The online fitness giant’s first permanent store will dedicate less space to selling clothing apparel and more to customer experiences, as it builds out an “ecosystem of touchpoints”.
The flagship store will open in Regent Street, a major London shopping destination. The former J.Crew space extends to 18,000 square feet and has been acquired on a 10-year lease, with the aim to open for business by summer 2022.
Speaking to Marketing Week, chief brand officer Noel Mack says Gymshark has always seen “huge dividends” when hosting physical events such as small-scale pop-up stores, as it has a “strong community”.
“But there’s always been a start, middle and end to offline activations. Now we can do something that’s permanent where our community can come and hang out with us. And also look at, feel and touch the brand,” he says.
Founded in 2012 in a garage, Gymshark has grown into one of the online world’s biggest fitness apparel brands through social media and influencer marketing. The business now operates in over 180 countries and turned over £400m in its last financial year.
Ecommerce has been an amazing vehicle for our growth. But physical is much more tangible and not everybody is completely okay with shopping online.
According to Mack, ecommerce has been an “amazing vehicle” for growth for the brand. But Gymshark now sees an opportunity to broaden brand trust by positioning it next to other established household brands on Regent Street, such as Apple.
“Physical is much more tangible, and not everybody is completely okay with shopping online. Younger customers certainly lean into it. But some audiences aren’t as comfortable with ecommerce,” he says.
“However, even with those who are comfortable, [the store] can just build up more trust between them and the brand.”
Mack explains: “When you walk down the street and you see Apple, Gymshark and then Burberry, just from a brand association point of view the store instils trust. In this ever more digital world of the Metaverse and everything else, there’s some stuff which can’t be replicated online, and that’s why we really want to lean into this store.”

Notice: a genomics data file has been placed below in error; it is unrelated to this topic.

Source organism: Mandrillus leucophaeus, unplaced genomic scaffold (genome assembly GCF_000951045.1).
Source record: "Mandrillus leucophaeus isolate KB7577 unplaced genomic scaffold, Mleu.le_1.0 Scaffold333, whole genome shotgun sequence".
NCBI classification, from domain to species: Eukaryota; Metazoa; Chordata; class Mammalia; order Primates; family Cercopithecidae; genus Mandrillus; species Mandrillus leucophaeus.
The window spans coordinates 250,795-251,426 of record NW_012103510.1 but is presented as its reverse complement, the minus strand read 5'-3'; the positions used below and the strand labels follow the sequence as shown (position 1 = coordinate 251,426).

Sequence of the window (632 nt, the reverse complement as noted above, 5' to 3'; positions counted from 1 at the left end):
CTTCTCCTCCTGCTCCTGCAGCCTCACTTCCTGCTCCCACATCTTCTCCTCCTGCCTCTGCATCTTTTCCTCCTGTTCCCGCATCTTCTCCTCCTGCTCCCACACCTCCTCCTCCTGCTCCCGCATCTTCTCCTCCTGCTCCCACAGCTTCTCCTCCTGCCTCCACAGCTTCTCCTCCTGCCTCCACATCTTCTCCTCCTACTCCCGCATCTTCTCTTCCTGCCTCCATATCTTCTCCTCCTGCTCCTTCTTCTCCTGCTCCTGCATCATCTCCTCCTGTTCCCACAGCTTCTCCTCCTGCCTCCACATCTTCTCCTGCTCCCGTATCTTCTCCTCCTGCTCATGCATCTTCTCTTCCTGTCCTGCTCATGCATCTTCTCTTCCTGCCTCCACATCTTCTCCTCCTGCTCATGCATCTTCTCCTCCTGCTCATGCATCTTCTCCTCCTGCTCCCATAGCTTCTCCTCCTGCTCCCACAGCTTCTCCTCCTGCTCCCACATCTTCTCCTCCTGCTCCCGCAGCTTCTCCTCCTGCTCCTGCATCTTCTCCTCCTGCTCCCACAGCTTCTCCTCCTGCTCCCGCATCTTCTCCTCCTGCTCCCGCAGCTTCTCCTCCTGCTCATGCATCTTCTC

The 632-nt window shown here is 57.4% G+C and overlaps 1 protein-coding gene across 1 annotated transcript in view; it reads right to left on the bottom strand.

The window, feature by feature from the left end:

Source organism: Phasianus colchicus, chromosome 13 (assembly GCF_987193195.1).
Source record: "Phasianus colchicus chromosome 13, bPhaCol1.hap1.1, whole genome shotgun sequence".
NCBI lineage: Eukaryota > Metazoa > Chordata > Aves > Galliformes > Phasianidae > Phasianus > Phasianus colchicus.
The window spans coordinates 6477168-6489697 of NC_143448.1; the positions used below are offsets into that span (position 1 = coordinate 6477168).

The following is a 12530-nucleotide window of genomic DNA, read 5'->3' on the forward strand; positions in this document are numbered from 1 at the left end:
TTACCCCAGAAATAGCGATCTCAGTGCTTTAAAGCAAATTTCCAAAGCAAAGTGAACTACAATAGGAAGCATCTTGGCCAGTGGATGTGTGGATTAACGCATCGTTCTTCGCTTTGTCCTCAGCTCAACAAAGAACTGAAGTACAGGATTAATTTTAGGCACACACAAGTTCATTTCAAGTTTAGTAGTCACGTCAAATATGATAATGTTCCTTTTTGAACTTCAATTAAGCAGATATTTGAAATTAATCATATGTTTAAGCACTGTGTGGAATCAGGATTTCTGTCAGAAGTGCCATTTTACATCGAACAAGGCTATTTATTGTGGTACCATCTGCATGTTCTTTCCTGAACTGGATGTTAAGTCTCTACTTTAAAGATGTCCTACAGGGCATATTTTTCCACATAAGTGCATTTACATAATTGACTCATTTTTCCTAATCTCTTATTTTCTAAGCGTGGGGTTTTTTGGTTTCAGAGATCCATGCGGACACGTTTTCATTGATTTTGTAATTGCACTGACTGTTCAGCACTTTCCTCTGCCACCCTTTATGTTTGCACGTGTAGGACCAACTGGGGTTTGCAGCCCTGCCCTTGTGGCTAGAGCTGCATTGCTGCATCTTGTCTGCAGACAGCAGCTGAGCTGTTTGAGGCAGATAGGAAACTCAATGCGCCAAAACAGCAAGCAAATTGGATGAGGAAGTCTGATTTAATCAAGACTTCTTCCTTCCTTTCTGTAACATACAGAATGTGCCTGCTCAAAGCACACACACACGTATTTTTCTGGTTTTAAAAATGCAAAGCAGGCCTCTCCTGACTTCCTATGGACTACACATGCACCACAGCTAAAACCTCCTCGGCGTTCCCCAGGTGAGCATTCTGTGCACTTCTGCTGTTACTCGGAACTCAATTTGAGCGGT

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The last two years have seen major household names shuttering high street stores across the country, with brands like Debenhams, Gap and Topshop now operating online only. But Gymshark is unphased by this trend, Mack says.
“I think bricks and mortar are where the similarity starts and ends between us and those brands. What we do and how we activate in store will be so different. We’re coming at it from a completely different purpose,” he explains.
In fact, the Gymshark flagship store will operate as an “experiential” space, with the majority of its space to be used for fitness experiences rather than selling products. Those fitness experiences are to enable Gymshark’s “community” to bond and communicate with each other and brand representatives, in order to build affinity with the Gymshark brand, Mack says.
“It’s all about the value proposition to the customer, so for us the store isn’t about some of the traditional business metrics which those brands have been operating under,” he adds.
Despite making its name with fitness apparel, Gymshark hopes to diversify its business by building out its customer touchpoints and becoming more than just a clothing brand.
“Gymshark is bigger than just the clothing that we sell. We have this idea about building out an ecosystem for our community, where there will be Gymshark in multiple different touchpoints. This [store] is just the next touchpoint,” says Mack.
He adds that Gymshark sees a gap in its portfolio for technology products, and compares the brand’s ambition to that of Apple, with its presence in touchpoints including cloud storage, smartphones, laptops and key finding accessories.
“The IRL [in real life] experience across the world is really important. I think we’ve done a very good product so far from an apparel point of view. But there’s potential in the equipment we could look at, with tech products like apps and even software,” he concludes.
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